A Commentary, Critical, Practical, and Explanatory on the Old and New Testaments, by Robert Jamieson, A.R. Fausset and David Brown  at sacred-texts.com
luk 20:2THE AUTHORITY OF JESUS QUESTIONED, AND HIS REPLY--PARABLE OF THE WICKED HUSBANDMEN. (Luke 20:1-19)
these things--particularly the clearing of the temple.
luk 20:4baptism of John--his whole ministry and mission, of which baptism was the seal.
luk 20:5Why then believed ye him not?--that is, in his testimony to Jesus, the sum of his whole witness.
luk 20:7could not tell--crooked, cringing hypocrites! No wonder Jesus gave you no answer (Mat 7:6). But what dignity and composure does our Lord display as He turns their question upon themselves!
luk 20:9vineyard--(See on Luk 13:6). In Mat 21:33 additional points are given, taken literally from Isa 5:2, to fix down the application and sustain it by Old Testament authority.
husbandmen--the ordinary spiritual guides of the people, under whose care and culture the fruits of righteousness might be yielded.
went, &c.--leaving it to the laws of the spiritual husbandry during the whole length of the Jewish economy. (See on Mar 4:26.)
luk 20:10beat, &c.-- (Mat 21:35); that is, the prophets, extraordinary messengers raised up from time to time. (See on Mat 23:37.)
luk 20:13my beloved son--Mark (Mar 12:6) still more affectingly, "Having yet therefore one son, his well-beloved"; our Lord thus severing Himself from all merely human messengers, and claiming Sonship in its loftiest sense. (Compare Heb 3:3-6.)
it may be--"surely"; implying the almost unimaginable guilt of not doing so.
luk 20:14reasoned among themselves--(Compare Gen 37:18-20; Joh 11:47-53).
the heir--sublime expression of the great truth, that God's inheritance was destined for, and in due time to come into the possession of, His Son in our nature (Heb 1:2).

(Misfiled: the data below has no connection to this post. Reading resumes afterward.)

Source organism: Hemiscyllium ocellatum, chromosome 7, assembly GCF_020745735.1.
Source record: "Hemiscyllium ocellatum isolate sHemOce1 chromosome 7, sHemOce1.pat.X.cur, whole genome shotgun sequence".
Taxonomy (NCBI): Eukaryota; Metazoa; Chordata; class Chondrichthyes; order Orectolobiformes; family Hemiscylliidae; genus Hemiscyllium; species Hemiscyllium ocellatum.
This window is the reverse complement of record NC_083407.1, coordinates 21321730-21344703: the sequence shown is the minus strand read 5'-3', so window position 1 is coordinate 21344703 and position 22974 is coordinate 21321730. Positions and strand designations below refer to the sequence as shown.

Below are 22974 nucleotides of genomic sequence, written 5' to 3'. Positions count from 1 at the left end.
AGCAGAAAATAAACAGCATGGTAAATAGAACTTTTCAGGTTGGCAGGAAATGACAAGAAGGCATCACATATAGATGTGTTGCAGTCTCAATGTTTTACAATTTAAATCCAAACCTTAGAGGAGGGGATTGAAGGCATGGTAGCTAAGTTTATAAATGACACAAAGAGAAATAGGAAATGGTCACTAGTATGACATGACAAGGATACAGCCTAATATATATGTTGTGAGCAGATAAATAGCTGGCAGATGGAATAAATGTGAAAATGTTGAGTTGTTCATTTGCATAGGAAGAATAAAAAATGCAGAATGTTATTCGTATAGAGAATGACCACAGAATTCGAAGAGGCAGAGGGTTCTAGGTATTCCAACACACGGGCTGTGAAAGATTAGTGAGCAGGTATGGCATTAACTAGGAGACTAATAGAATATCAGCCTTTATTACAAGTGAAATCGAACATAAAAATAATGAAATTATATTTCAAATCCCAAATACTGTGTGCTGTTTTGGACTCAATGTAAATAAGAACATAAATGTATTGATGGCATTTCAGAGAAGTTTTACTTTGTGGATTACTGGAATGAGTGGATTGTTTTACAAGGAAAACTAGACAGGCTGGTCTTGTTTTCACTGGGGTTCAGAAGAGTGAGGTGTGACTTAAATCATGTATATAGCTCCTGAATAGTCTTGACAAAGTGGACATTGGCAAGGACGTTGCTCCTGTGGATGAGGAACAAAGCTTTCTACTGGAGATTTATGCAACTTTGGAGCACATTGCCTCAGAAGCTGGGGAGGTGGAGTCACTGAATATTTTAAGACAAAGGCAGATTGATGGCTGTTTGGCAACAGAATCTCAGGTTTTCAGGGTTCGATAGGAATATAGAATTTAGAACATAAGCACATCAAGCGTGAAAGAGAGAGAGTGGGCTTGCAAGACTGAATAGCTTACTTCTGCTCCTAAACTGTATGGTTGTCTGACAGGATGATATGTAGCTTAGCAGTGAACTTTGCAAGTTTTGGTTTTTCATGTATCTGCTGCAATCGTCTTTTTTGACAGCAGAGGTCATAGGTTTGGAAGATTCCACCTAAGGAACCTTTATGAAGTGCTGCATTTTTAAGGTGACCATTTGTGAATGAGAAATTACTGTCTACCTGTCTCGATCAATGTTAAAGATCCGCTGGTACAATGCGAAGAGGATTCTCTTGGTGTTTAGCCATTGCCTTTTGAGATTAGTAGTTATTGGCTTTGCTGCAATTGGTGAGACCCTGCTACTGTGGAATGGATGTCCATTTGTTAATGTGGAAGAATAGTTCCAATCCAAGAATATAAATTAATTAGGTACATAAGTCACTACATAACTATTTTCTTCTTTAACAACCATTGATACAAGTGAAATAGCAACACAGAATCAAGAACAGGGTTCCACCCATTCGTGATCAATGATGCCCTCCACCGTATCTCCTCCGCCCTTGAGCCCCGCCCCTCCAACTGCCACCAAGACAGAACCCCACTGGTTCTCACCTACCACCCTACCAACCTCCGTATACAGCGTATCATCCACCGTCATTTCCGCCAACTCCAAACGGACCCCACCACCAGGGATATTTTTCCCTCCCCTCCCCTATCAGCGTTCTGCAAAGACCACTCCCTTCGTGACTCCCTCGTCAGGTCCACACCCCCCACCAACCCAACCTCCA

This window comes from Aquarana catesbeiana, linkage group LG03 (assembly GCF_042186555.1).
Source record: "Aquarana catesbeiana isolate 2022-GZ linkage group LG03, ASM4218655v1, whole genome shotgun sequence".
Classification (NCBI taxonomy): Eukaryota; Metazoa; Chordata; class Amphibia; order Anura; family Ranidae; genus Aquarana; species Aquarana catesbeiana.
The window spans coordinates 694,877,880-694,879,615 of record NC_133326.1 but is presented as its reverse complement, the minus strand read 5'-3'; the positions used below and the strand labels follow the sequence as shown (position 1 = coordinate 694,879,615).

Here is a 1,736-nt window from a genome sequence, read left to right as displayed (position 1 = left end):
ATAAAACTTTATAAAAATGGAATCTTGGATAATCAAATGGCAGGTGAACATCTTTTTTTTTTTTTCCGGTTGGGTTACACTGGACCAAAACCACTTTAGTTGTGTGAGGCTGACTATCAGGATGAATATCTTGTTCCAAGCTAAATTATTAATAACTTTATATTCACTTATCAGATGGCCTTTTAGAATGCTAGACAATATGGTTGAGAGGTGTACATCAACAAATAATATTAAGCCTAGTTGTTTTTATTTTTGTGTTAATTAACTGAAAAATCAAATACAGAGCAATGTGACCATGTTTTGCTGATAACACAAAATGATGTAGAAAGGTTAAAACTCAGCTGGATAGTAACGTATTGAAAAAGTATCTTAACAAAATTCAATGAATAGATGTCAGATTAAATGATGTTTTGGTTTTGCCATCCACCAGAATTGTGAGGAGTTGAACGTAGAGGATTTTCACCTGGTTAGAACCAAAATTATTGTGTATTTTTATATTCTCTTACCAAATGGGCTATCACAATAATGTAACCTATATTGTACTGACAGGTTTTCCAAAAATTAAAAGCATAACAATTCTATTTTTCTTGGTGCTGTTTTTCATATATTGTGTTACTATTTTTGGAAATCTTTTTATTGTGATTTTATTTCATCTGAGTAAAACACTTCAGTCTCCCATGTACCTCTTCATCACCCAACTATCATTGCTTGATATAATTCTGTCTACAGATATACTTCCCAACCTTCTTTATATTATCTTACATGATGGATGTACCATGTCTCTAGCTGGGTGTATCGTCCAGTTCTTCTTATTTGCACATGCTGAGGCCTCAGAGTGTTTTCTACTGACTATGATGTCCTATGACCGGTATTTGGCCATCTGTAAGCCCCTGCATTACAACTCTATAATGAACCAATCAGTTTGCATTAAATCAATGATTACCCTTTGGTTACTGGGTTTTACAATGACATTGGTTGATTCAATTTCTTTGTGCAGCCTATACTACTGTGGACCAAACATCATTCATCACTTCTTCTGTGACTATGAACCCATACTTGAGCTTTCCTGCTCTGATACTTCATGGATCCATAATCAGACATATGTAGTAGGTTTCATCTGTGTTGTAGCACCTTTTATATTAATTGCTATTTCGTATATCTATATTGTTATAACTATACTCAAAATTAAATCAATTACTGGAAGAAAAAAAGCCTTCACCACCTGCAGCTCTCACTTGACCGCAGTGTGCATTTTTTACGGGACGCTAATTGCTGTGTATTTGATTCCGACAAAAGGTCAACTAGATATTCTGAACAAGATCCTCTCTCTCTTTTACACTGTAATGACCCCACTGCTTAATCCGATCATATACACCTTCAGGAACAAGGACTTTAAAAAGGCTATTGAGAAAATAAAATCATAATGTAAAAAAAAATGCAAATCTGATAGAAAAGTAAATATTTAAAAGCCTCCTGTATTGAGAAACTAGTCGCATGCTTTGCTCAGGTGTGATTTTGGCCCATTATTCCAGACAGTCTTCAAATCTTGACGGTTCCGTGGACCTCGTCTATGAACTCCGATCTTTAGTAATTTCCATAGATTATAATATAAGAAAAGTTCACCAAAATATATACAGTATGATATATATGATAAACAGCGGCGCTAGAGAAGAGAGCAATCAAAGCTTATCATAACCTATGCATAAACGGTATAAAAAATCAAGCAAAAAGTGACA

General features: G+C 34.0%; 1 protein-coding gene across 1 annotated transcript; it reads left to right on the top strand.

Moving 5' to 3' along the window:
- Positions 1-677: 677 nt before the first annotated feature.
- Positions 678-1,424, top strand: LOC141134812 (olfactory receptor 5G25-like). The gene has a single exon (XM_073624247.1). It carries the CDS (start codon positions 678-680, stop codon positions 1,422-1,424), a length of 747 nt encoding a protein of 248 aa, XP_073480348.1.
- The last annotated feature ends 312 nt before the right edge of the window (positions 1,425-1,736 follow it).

inheritance . . . ours--and so from mere servants we may become lords; the deep aim of the depraved heart, and literally "the root of all evil."
luk 20:15cast him out of the vineyard--(Compare Heb 13:11-13; Kg1 21:13; Joh 19:17).
luk 20:16He shall come, &c.--This answer was given by the Pharisees themselves (Mat 21:41), thus pronouncing their own righteous doom. Matthew alone (Mat 21:43) gives the naked application, that "the kingdom of God should be taken from them, and given to a nation bringing forth the fruits thereof"--the great evangelical community of the faithful, chiefly Gentiles.
God forbid--His whole meaning now bursting upon them.
luk 20:17written--(in Psa 118:22-23. See on Luk 19:38). The Kingdom of God is here a Temple, in the erection of which a certain stone, rejected as unsuitable by the spiritual builders, is, by the great Lord of the House, made the keystone of the whole. On that Stone the builders were now "falling" and being "broken" (Isa 8:15), "sustaining great spiritual hurt; but soon that Stone should fall upon them and grind them to powder" (Dan 2:34-35; Zac 12:3) --in their corporate capacity in the tremendous destruction of Jerusalem, but personally, as unbelievers, in a more awful sense still.
luk 20:19the same hour--hardly able to restrain their rage.
luk 20:20ENTANGLING QUESTIONS ABOUT TRIBUTE AND THE RESURRECTION--THE REPLIES. (Luke 20:20-40)